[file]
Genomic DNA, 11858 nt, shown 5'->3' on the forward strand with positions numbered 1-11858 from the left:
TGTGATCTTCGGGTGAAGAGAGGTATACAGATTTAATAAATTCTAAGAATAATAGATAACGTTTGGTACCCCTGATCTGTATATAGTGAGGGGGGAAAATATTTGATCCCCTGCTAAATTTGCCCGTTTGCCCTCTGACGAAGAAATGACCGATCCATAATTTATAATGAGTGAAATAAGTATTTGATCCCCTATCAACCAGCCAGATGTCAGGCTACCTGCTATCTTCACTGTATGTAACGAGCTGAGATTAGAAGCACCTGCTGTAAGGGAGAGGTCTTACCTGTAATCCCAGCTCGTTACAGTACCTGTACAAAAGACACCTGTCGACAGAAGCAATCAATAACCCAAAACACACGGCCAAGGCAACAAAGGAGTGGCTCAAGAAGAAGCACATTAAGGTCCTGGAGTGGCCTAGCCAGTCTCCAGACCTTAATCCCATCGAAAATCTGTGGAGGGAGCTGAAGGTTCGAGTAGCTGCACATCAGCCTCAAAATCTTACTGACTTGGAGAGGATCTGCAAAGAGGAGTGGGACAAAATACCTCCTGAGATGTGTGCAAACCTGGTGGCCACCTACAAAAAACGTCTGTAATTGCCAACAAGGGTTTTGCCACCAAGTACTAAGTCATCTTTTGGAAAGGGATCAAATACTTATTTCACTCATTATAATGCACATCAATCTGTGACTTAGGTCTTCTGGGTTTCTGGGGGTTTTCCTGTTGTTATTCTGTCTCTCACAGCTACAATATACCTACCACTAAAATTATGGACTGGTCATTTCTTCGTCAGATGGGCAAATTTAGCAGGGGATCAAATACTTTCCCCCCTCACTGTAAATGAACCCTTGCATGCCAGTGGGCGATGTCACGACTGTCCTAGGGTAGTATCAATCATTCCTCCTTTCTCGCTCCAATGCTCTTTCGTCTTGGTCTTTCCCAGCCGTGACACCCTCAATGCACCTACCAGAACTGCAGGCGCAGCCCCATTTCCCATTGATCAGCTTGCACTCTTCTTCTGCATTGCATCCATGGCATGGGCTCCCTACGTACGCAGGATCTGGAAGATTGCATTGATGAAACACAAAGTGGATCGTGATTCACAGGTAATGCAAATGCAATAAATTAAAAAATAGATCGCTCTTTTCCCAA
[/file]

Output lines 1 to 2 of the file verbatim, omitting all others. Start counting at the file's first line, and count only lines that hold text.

Genomic DNA, 11858 nt, shown 5'->3' on the forward strand with positions numbered 1-11858 from the left:
TGTGATCTTCGGGTGAAGAGAGGTATACAGATTTAATAAATTCTAAGAATAATAGATAACGTTTGGTACCCCTGATCTGTATATAGTGAGGGGGGAAAATATTTGATCCCCTGCTAAATTTGCCCGTTTGCCCTCTGACGAAGAAATGACCGATCCATAATTTATAATGAGTGAAATAAGTATTTGATCCCCTATCAACCAGCCAGATGTCAGGCTACCTGCTATCTTCACTGTATGTAACGAGCTGAGATTAGAAGCACCTGCTGTAAGGGAGAGGTCTTACCTGTAATCCCAGCTCGTTACAGTACCTGTACAAAAGACACCTGTCGACAGAAGCAATCAATAACCCAAAACACACGGCCAAGGCAACAAAGGAGTGGCTCAAGAAGAAGCACATTAAGGTCCTGGAGTGGCCTAGCCAGTCTCCAGACCTTAATCCCATCGAAAATCTGTGGAGGGAGCTGAAGGTTCGAGTAGCTGCACATCAGCCTCAAAATCTTACTGACTTGGAGAGGATCTGCAAAGAGGAGTGGGACAAAATACCTCCTGAGATGTGTGCAAACCTGGTGGCCACCTACAAAAAACGTCTGTAATTGCCAACAAGGGTTTTGCCACCAAGTACTAAGTCATCTTTTGGAAAGGGATCAAATACTTATTTCACTCATTATAATGCACATCAATCTGTGACTTAGGTCTTCTGGGTTTCTGGGGGTTTTCCTGTTGTTATTCTGTCTCTCACAGCTACAATATACCTACCACTAAAATTATGGACTGGTCATTTCTTCGTCAGATGGGCAAATTTAGCAGGGGATCAAATACTTTCCCCCCTCACTGTAAATGAACCCTTGCATGCCAGTGGGCGATGTCACGACTGTCCTAGGGTAGTATCAATCATTCCTCCTTTCTCGCTCCAATGCTCTTTCGTCTTGGTCTTTCCCAGCCGTGACACCCTCAATGCACCTACCAGAACTGCAGGCGCAGCCCCATTTCCCATTGATCAGCTTGCACTCTTCTTCTGCATTGCATCCATGGCATGGGCTCCCTACGTACGCAGGATCTGGAAGATTGCATTGATGAAACACAAAGTGGATCGTGATTCACAGGTAATGCAAATGCAATAAATTAAAAAATAGATCGCTCTTTTCCCAA